It has been an inexpressibly difficult year. I have been trying to write a post for two weeks, but have been unable to distill my thoughts, emotions, fears, and hopes into words. But here goes. First, Adam is fine…or at least as fine as a person can be when they are in the midst of six months of chemotherapy. He hates it, he wants to quit, he knows he can’t, and did I mention that he hates it? It’s horrible. Awful. And that is just the beginning. Not for us: by God’s grace, treatment should be the end of cancer for us. I pray the doctors are correct and it is so. But it’s the beginning of what is weighing on me. And those other stories are not mine to tell. The personal catastrophe of a family member, the devastating loss of beloved friends, plus the everyday struggles of living in world that is showing itself particularly broken these days. So I think back to my story of brokenness as I try to cope with the brokenness around me. I’ve now had time to let the day cure in my memory and maybe my perspective will be fuller. I don’t know. I just know that I have to put words to the pain or it stays and festers.
I remember telling everyone sitting in the waiting room that it wasn’t good. The news, that is. Adam was still sedated, though he’d be coming out of the anesthesia for the next few hours. But I already knew that God’s answer to many of our most fervent prayers was “no.” No, this is not all you must endure. No, he will not escape chemo and radiation. No, he will not have a normally functioning digestive system. No, you don’t know if he is safe. I was so crushingly sad. And angry. And confused. And just…lost. A friend told me that it was okay to feel that way. He mentioned that in my place, his wife would be throwing chairs out of the window. I remember thinking of the word defenestration at the time, because I’m random like that. Can one defenestrate a chair? So I cried and I…I really don’t remember what else I did. The next few days telescope for me. They were interminable at the time, but in my memory, they pass in a blur. My fears were subsumed by the need to be there for Adam and to be okay for him. This was his medical tragedy, my relational one. All my problem solving skills were useless. All I could do was be there. And I never hated God. Why not? I keep thinking that such a reaction would be in keeping with my…me-ness. But while I know, and knew then, that He had the power to answer our prayers differently and He chose not to, my soul submitted to that without a fight. I don’t do anything without a fight. But where else is a lost person to go? If I turned from God, I would never not be lost again. So pain…yes. But, by God’s grace, I was never defeated. More than conquerors indeed.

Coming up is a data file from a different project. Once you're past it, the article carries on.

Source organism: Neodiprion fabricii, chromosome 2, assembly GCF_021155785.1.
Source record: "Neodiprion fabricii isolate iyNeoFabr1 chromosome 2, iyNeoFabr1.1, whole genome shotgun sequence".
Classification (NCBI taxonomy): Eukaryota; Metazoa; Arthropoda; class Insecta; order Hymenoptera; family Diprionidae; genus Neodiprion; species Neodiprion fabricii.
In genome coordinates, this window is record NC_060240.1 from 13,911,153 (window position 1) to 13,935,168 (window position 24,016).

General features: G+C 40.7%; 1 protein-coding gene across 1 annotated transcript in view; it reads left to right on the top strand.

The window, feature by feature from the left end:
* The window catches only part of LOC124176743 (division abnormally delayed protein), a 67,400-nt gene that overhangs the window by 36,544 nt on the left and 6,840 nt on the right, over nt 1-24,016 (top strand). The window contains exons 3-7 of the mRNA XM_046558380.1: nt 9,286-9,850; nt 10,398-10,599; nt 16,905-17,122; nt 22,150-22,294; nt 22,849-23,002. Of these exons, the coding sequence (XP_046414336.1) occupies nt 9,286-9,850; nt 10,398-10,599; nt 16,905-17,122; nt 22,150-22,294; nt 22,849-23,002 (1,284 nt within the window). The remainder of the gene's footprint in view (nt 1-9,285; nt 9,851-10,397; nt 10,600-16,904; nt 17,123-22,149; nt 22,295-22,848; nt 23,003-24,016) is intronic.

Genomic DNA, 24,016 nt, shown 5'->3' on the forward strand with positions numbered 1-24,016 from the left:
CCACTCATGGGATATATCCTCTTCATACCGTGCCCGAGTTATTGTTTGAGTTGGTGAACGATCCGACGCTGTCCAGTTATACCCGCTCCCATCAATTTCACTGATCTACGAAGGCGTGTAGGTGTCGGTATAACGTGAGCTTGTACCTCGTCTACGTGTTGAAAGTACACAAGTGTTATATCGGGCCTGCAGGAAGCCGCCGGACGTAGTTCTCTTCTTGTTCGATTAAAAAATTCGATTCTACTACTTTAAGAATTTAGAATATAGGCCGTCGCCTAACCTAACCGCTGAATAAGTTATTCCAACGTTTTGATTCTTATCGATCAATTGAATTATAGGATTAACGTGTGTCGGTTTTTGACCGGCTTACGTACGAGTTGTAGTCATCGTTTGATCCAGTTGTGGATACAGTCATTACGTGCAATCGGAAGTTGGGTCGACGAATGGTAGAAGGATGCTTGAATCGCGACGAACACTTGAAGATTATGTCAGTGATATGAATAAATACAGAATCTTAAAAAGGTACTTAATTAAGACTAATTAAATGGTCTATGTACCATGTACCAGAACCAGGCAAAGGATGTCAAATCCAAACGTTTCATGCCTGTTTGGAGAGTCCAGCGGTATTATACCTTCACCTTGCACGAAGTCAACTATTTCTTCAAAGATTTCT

I cannot tell anyone how to deal. The words of the songs “Be Still My Soul” and “Abide With Me, Fast Falls the Eventide” give me comfort, though they also make me sad. But that is me. God deals with us as and where we are, and we cannot assume that the things that mean so much to us will affect others in the same way. So I try to refrain from telling anyone what to do. But I pray that those who mourn will be comforted…. And I pray that God uses my words for good and not for evil; even savage truth is beautiful because it points us to Him.